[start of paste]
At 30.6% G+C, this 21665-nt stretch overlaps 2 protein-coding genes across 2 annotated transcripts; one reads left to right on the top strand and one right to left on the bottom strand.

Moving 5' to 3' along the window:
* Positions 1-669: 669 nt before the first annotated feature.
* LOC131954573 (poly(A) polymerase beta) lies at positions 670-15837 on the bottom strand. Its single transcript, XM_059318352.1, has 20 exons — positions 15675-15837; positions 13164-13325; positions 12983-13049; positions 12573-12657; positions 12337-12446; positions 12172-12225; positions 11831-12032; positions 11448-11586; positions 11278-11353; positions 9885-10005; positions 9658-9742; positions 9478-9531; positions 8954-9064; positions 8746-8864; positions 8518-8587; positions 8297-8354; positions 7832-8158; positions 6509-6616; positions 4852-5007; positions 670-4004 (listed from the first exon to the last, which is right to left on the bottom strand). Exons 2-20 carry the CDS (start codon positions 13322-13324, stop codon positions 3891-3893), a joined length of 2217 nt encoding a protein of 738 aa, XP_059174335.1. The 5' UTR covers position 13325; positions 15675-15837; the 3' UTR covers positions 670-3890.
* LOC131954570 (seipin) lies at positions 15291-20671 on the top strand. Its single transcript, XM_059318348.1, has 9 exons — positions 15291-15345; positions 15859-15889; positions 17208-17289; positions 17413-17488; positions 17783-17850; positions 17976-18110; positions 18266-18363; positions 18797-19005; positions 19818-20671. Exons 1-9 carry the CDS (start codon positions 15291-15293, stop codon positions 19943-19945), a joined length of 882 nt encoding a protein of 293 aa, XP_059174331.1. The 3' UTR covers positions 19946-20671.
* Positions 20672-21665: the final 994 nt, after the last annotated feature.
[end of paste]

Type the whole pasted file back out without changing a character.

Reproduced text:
At 30.6% G+C, this 21665-nt stretch overlaps 2 protein-coding genes across 2 annotated transcripts; one reads left to right on the top strand and one right to left on the bottom strand.

Moving 5' to 3' along the window:
* Positions 1-669: 669 nt before the first annotated feature.
* LOC131954573 (poly(A) polymerase beta) lies at positions 670-15837 on the bottom strand. Its single transcript, XM_059318352.1, has 20 exons — positions 15675-15837; positions 13164-13325; positions 12983-13049; positions 12573-12657; positions 12337-12446; positions 12172-12225; positions 11831-12032; positions 11448-11586; positions 11278-11353; positions 9885-10005; positions 9658-9742; positions 9478-9531; positions 8954-9064; positions 8746-8864; positions 8518-8587; positions 8297-8354; positions 7832-8158; positions 6509-6616; positions 4852-5007; positions 670-4004 (listed from the first exon to the last, which is right to left on the bottom strand). Exons 2-20 carry the CDS (start codon positions 13322-13324, stop codon positions 3891-3893), a joined length of 2217 nt encoding a protein of 738 aa, XP_059174335.1. The 5' UTR covers position 13325; positions 15675-15837; the 3' UTR covers positions 670-3890.
* LOC131954570 (seipin) lies at positions 15291-20671 on the top strand. Its single transcript, XM_059318348.1, has 9 exons — positions 15291-15345; positions 15859-15889; positions 17208-17289; positions 17413-17488; positions 17783-17850; positions 17976-18110; positions 18266-18363; positions 18797-19005; positions 19818-20671. Exons 1-9 carry the CDS (start codon positions 15291-15293, stop codon positions 19943-19945), a joined length of 882 nt encoding a protein of 293 aa, XP_059174331.1. The 3' UTR covers positions 19946-20671.
* Positions 20672-21665: the final 994 nt, after the last annotated feature.